Something’s been bugging me. I’ve been rethinking my whole process of how we should do product development as I wrote in the Entrepreneur’s Guide. The thing is, in this business, we can generate complete product development -from sketch to approved prototype- in two days. I’m not saying that everybody does or can (depending on internal infrastructure and practices) but it’s totally doable. In this regard, apparel is distinctly different from any other kind of manufacturing and it’s a huge advantage. As I mentioned before, this is how ZARA does it. They’re producing two lines a week.
I’ve decided that traditional product development in the garment industry amounts to inventory. Intellectual capital goods inventory. Inventory that’s been stuck on a shelf, held off waiting for the market calender to ripen. In lean manufacturing, inventory is muda (waste). In other words, traditional batch product development in the apparel industry is inventory. Wasteful inventory. You’ve paid (in either time, money or a combination of both) in advance of need. Now you can’t spend that time or money on something else that could potentially generate revenues.
What do I mean by batching? Well, if you have the book (and you should), you know that all of the styles, patterns and prototypes are developed sequentially but in one big batch, then they’re pre-sold at market (another batch activity) and then they’re produced and delivered which are also batch activities. This is what it looks like:
| Batch 1
|| Batch 2
|| Batch 3
| Product Development
I mentioned this to GrimReader. He says other industries -well, Toyota- have figured this out already. I looked for a reference and couldn’t find it (I’m counting on him to correct me via comments). Whatever. In most manufacturing that I know of, the front end consists of teams working in advance of market dates. Most companies do not develop a product and as soon as it’s done, launch it. Well, except for software anyway. Everybody’s got lots and lots of money tied up in PD. Since we’re so skinny, I think we can do that differently too. By that I mean that there’s some lean concepts that don’t apply to us -and neither do they apply to agriculture or housing. Industries that are closer to the ground have a different set of constraints. For example while the saying “you can’t hire 9 women and get a baby in one month” applies to everyone, it applies to these three industries literally as well as figuratively.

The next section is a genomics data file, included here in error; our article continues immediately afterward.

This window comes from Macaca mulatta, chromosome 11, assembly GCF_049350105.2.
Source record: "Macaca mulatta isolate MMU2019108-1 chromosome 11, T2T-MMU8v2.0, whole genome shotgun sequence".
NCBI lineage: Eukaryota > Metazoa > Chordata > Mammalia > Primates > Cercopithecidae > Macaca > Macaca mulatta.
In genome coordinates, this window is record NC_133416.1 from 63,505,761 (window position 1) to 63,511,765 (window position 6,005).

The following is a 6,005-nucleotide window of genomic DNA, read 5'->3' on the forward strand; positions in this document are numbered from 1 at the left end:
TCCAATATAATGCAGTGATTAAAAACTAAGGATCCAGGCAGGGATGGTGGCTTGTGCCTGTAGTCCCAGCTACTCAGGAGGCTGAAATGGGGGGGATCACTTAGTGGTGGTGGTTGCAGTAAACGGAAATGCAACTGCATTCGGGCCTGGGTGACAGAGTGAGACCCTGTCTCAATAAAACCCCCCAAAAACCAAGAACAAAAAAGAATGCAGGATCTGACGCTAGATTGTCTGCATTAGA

What would this mean with regard to Retail? Well, retail’s been wanting to buy closer to season as it is so that’s a plus. However, they’d have to be checking in with whichever producer monthly to order. Maybe they’d like to order different styles each month? I think this kind of ordering could be done best over the web on a secure site. I can’t see how a sales force could cover this kind of ground on a monthly basis.
And not to say that in launching new products as they’re developed would preclude someone from showing at market on specified dates. You’d just show up on the specified dates with current product in hand. Ideally, you’d hook buyers on the order by month thing. I’d ask my blogging partner about this but she’s AWOL. Busy with kids and business (with 3 kids under the age of eight, she’s got a load). What say the rest of those who retail? Would immediate product launching work for you? What would the problems be? How could the process by managed to facilitate your business?
I’m thinking that batch product development is a bad thing. ‘Course, those of you who don’t run on a market calender already knew that, although you may not have known why. What do you think about this?